The development process of midPoint is very dynamic. It is basically an iterative and incremental process, each iteration taking several months. The process itself is not guided by any specific methodology - or it is perhaps better to say it is guided by a combination of several methodologies.
We proceed is small steps, from a working software to a working software. After deploying a result of each step we learn what needs to be improved and we improve it - either by adding a new feature, by fixing existing problems or by reworking part of the system. Experience clearly shows that an appropriate mix of adding new code, refactoring existing code and removing dead code is needed in each step to make the software development process sustainable.
Development of our software is guided by product architecture, but the architecture is in turn guided by the development and deployment of software. This may sound confusing but it makes perfect sense in the iterative process. The architecture is set at the beginning then a development starts. The development may uncover that some of the parts of the architecture are wrong, therefore they must be fixed. The deployment may uncover that the whole product direction needs adjustment, so it has to be adjusted. The final product is the ultimate indicator of how "good" the architecture is.
We use a rethink and evolve approach to govern the development process. We consider the architecture to be an ultimate "vision" for the product. A guideline that the developers use when making a design decisions. Whenever a problem or a missing feature is found, the solution is reflected to the architecture. But that does not necessarily mean that also the code is immediately fixed. There may be many reasons why not to do that right away. Firstly, the fix may be quite time consuming or may depend on things that are not yet done. Secondly, we may be unsure about the quality of the solution and it may need more time to "settle down" (e.g. increase our confidence by public review or prototyping). Thirdly, the problem may have neglectible consequences and there may be higher priorities to attend at the moment. By placing the solution to the architecture the problem won’t be forgotten and the development team will slowly and naturally incorporate the solution into the code.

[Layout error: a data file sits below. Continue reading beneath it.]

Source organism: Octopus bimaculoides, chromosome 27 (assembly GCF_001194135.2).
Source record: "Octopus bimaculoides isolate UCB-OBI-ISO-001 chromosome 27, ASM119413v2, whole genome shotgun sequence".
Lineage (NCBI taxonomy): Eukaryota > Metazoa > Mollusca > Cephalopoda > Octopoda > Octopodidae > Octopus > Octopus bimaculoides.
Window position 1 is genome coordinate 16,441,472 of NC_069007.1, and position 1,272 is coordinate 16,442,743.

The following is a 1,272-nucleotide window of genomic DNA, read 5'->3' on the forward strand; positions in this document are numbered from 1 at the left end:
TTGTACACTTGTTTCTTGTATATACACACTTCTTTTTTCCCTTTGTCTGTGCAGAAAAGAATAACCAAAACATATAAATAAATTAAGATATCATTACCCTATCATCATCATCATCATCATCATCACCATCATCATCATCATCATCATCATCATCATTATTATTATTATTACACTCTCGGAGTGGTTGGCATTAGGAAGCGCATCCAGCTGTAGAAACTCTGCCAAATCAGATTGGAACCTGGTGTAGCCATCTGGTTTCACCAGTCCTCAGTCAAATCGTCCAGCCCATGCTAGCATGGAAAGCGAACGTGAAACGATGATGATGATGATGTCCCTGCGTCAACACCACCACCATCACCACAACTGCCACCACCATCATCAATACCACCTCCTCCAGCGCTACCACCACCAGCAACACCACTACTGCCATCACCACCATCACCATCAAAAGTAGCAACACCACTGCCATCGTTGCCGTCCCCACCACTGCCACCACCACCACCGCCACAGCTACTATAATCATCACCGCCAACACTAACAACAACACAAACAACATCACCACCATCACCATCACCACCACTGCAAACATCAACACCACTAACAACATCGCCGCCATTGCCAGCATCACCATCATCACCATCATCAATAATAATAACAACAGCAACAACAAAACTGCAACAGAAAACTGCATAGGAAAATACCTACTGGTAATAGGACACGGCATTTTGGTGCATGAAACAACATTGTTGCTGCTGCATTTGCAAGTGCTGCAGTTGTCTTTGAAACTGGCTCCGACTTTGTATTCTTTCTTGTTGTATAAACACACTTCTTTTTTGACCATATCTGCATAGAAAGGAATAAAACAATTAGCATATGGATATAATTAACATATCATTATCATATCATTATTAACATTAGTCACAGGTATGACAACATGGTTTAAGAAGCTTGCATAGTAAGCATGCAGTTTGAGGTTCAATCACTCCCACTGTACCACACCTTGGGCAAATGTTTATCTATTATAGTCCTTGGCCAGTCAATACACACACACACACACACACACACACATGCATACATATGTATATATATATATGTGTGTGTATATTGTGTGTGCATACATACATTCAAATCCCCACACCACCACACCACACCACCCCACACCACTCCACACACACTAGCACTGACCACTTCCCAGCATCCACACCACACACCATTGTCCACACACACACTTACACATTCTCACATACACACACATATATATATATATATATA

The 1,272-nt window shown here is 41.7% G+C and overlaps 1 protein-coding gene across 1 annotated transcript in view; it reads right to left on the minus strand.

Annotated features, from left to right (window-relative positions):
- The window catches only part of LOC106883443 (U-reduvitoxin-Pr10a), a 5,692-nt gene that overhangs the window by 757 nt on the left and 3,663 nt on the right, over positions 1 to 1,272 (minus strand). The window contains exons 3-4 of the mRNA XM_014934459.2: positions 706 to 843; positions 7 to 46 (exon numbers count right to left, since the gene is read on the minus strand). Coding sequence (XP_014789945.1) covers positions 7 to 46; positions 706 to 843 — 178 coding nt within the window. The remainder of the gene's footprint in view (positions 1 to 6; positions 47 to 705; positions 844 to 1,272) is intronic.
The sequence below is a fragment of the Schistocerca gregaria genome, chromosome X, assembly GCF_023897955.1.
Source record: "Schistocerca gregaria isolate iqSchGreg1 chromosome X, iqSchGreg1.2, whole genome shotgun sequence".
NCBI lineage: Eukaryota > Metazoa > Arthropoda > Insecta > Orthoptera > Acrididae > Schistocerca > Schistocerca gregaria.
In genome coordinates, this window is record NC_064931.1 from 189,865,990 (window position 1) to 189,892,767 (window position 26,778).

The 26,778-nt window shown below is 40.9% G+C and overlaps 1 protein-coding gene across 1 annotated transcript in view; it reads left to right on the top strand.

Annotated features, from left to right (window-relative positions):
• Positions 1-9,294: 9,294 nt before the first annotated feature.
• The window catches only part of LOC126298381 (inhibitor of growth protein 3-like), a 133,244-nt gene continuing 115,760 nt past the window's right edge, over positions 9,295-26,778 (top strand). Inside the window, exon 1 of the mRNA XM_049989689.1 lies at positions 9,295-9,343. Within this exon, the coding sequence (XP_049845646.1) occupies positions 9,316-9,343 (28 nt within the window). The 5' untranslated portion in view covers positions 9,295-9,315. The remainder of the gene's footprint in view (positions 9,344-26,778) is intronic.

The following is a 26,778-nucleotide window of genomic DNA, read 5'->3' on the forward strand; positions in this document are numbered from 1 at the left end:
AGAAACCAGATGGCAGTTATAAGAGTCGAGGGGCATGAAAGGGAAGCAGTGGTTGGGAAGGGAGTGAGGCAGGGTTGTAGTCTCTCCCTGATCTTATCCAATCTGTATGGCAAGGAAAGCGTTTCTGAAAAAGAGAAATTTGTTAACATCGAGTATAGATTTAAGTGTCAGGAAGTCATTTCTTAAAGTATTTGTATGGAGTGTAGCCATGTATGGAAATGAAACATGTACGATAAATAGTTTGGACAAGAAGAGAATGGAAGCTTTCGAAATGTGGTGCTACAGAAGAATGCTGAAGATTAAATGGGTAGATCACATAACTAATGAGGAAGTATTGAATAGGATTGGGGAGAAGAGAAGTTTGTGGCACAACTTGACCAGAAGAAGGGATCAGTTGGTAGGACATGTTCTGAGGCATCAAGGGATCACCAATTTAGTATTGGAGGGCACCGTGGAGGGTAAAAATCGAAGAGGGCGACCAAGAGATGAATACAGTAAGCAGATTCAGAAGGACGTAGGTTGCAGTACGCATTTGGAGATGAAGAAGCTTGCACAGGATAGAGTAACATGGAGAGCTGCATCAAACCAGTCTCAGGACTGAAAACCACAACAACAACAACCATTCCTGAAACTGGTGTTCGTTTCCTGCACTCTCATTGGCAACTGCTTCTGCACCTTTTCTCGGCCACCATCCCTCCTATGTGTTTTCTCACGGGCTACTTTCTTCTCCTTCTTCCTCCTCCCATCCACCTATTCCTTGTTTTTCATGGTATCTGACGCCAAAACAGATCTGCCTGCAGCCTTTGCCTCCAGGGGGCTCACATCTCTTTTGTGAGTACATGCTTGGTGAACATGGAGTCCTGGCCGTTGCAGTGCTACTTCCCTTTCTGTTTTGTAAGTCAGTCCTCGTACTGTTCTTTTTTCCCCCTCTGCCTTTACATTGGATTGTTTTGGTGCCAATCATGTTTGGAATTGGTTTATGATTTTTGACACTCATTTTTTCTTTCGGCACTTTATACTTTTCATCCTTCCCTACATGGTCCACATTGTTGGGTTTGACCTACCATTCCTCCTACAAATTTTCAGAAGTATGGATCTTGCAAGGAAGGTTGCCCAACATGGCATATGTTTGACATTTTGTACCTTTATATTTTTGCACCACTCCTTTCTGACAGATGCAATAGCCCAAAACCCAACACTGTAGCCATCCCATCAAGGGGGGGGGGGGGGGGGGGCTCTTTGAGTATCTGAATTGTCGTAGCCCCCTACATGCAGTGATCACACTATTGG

Main article: Roadmap
The midPoint development cycle has mostly stabilized on two releases per year plan used by many other open source products. Spring release (approx. March-May) and Autumn release (approx. September-November) are expected every year. Out current vision about roadmap is documented but this has to be understood only as a rough plan, an approximation. The roadmap is ultimately demand-driven. MidPoint users are bringing ideas and asking for features all the time and this significantly influences the roadmap. A feature that is frequently demanded by the users has a better chance to get into a roadmap and it will get planned to be developed soon. Less popular features are planned for later dates.
Anyone can influence the roadmap by requesting a feature. The preferable way to do this is to use the mailing lists to discuss that feature. We prefer public conversation because it allows more people to bring in ideas and the requested feature can take a better shape. Once discussed the feature will be added to the roadmap. However, please keep in mind that there is an obligation in requesting a feature. We will expect that the one who requests a feature will help with testing the feature once it is developed (see Bugfixing and Support page).
Bugfixing and Support
Main article: Bugfixing and Support
TODO: point to example component
TODO: premature optimizations, readability, simplicity.
Iterative/incremental: Make it work, then improve.
Unit tests, integration/sanity tests, system tests